Around the World in 80kbps
#007: Dismissive Giggles

no overriding themes or ideas this time around—just some of the best pop in the charts you’re probably not following.

Blacknuss Feat. Awa Manneh & Adl - All Your Loving (Sweden, #45)
Built around what sounds like a milder version of the template used by Truth Hurts' "Addictive"—Awa Manneh's rap isn't even that different from Rakeem's guest appearance, although it comes at the start—the record bears the same Indian-sounding bounce, but floatier and lighter, not unlike what British group The 411 are tryign to do with rather less success. Until the time comes when En Vogue are rightly remembered as the US girl group that should be emulated constantly, singles like this one will continue to remain all-too-infrequent pleasures. What’s more, Blacknuss deliver the chorus with smooth panache, meaning the song is more than its well-processed, clever appropriation of US R&B; styles.

Feminem - Volim Te Mrzim Te (Croatia, #7)
Of course, mimicking Destiny's Child sometimes works too, and the opening harmonies on this are eerily reminiscent of "Independent Women Pt I", although the rest of it sounds like a more skilfully-executed Jennifer Lopez number done by possibly the worst-named group in the world ever—in other words, a good pop song given a very shallow, but rather pleasing Latinization. The clapping and Spanish guitar combination in the middle eight is a wonderful moment, and even the mild histrionics of the final chorus are good-natured rather than annoying due to the fact that they lead into an impish, dismissive giggle to close the song.

Dam Sweet - I Don't Know (various European charts)
Either bubbling under a few charts or on the way out quietly from a minor chart run, this is an almost entirely successful soul-pop/dance collision, a bit Motown-meets-house. In essence, two equally catchy choruses repeated over and over again: "I like to wrestle but I don't want to fall" is repeated enough times to be a chorus although structurally it forms the brief verse that acts as a respite from the otherwise-incessant groove of the real chorus, itself merely a repetition of four lines over a sprightly groove and what must be a well-buried 70s disco nugget that everyone other than me can identify.

Mighty 44 - This Love Ain't Going On (Finland, #42)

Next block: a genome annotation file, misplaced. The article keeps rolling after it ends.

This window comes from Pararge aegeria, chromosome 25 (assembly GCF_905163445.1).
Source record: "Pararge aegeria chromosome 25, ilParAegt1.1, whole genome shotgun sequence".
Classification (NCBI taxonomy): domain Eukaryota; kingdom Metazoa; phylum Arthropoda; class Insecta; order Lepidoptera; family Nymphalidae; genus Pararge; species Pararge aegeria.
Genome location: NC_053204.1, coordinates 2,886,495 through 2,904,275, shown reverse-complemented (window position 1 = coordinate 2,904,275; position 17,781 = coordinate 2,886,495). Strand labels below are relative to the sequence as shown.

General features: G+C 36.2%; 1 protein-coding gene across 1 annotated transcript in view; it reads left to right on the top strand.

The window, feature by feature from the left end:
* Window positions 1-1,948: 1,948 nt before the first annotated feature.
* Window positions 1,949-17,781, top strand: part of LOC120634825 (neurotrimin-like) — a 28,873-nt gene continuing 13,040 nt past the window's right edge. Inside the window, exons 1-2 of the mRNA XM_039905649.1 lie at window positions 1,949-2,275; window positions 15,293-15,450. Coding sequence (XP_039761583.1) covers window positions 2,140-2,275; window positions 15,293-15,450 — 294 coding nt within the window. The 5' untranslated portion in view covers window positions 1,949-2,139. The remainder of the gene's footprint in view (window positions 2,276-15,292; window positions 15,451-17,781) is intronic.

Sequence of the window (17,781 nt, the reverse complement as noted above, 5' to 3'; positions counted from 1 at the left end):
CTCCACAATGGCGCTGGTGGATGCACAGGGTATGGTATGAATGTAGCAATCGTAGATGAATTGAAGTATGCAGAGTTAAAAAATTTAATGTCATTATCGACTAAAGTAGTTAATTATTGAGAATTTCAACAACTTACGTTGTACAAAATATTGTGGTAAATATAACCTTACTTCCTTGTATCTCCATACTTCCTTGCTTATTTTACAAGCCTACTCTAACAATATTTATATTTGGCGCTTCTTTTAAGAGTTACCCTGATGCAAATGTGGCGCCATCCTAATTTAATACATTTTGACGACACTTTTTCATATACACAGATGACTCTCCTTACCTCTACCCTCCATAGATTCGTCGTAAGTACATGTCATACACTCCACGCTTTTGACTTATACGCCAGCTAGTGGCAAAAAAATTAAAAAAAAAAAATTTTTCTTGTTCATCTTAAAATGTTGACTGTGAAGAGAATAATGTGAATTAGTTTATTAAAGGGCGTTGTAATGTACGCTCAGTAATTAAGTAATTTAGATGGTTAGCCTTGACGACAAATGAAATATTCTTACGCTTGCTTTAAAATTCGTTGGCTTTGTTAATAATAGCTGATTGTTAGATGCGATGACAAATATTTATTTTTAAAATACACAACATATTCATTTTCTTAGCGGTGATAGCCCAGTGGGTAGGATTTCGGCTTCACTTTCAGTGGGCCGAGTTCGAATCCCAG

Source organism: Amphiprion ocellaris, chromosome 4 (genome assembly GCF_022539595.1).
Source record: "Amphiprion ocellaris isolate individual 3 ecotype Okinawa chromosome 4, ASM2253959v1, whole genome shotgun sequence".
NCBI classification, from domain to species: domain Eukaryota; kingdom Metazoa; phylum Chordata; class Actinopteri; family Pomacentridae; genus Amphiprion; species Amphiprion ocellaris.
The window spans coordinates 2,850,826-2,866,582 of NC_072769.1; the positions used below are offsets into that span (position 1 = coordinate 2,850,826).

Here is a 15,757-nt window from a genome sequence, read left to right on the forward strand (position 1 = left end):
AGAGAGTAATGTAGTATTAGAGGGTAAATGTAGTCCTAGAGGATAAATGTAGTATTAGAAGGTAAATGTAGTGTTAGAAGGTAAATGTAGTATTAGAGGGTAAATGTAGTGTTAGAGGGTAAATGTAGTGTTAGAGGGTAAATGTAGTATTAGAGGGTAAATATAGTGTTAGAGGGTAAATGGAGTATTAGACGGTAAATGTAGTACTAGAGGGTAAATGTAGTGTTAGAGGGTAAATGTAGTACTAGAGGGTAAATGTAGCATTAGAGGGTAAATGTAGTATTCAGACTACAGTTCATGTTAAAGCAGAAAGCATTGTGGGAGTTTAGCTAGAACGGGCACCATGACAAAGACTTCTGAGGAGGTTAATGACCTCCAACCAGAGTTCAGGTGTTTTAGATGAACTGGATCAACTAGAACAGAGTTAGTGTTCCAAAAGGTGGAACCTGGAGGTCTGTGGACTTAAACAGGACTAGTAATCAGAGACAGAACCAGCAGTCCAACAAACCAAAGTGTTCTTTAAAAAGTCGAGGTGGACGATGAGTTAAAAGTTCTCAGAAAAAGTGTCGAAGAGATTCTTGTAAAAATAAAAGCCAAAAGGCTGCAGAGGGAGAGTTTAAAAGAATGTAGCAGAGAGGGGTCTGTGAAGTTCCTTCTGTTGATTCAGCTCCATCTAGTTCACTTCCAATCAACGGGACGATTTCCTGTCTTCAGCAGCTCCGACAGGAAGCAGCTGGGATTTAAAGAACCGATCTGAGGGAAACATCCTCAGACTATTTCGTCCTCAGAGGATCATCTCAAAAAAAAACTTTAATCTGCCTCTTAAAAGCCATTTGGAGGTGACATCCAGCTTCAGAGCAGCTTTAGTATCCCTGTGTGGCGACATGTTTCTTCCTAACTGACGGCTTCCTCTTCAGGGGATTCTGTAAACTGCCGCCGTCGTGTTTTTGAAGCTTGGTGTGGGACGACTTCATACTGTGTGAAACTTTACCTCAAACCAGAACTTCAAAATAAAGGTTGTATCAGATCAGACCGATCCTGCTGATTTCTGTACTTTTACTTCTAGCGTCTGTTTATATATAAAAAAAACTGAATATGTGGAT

A disappointingly minor hit, although perhaps its direct line to early 90s dance with rapping on it—think Snap!—is too pronounced and obvious for the thinking pop fan. The male rapper even sounds like Turbo B doing a generic party jam. That said, the chorus: "Because this love won't bring me down / And I know you know this love ain't going on" is awfully hooky, both for its melody, its lyrical clumsiness and the little drum break that sits beneath the last line of it. Even out-of-place scratching and shrieks of "woo" cannot derail it.

Antzela Demetriou - Gia Sena (Greece, #18)
Stuffed with more reality TV pop singles than you’ve ever seen in one place, the Greek chart throws up sufficiently few surprises as to make a quite ambitious, effective ballad like this worth singling out. Its ambition comes in the way the judiciously restrained opening of effective piano (the melody of this has been stuck in my head for days now) and guitar is swept completely aside for a string-drenched, quite ridiculous and strained chorus. Antzela's voice is actually somewhat annoying as he yells for emotional depth, but when he cuts out and some extremely nasty, farting brass replaces him it seems to make a kind of sense.

Jay Chou - Qi Li Xiang (China, #18)
Threatens to be dull, certainly, but noteworthy for simultaneously sounding like a dull guitar pop song from anywhere, while still making the most of its exquisite, sparing arrangement, with swells of strings in exactly the right places threatening to take the song into the stratosphere at the end of the verses and chorus before disappointingly reining itself in again. It never quite recovers, but Chou sings the song with a great deal of passion and the quiet air of gloom over the whole thing makes a pleasant impression, particularly as the strings close out one last time over the stereotypically Asian music outro.

Toe Tag - Deja Vu (Estonia, #16)
On the basis of this, the Estonians share their neighbour Finland's appreciation for upbeat, catchy hip-hop with well-placed samples that sounds a good few years older than it is without trying to be old-school. The strings over this are like lightning flashes. And it gets through two verses, a breakdown and three choruses in just over three minutes, making it the most focused Euro-hop single in recent memory, if not quite the most inventive.

By: Edward Oculicz
Published on: 2004-10-06
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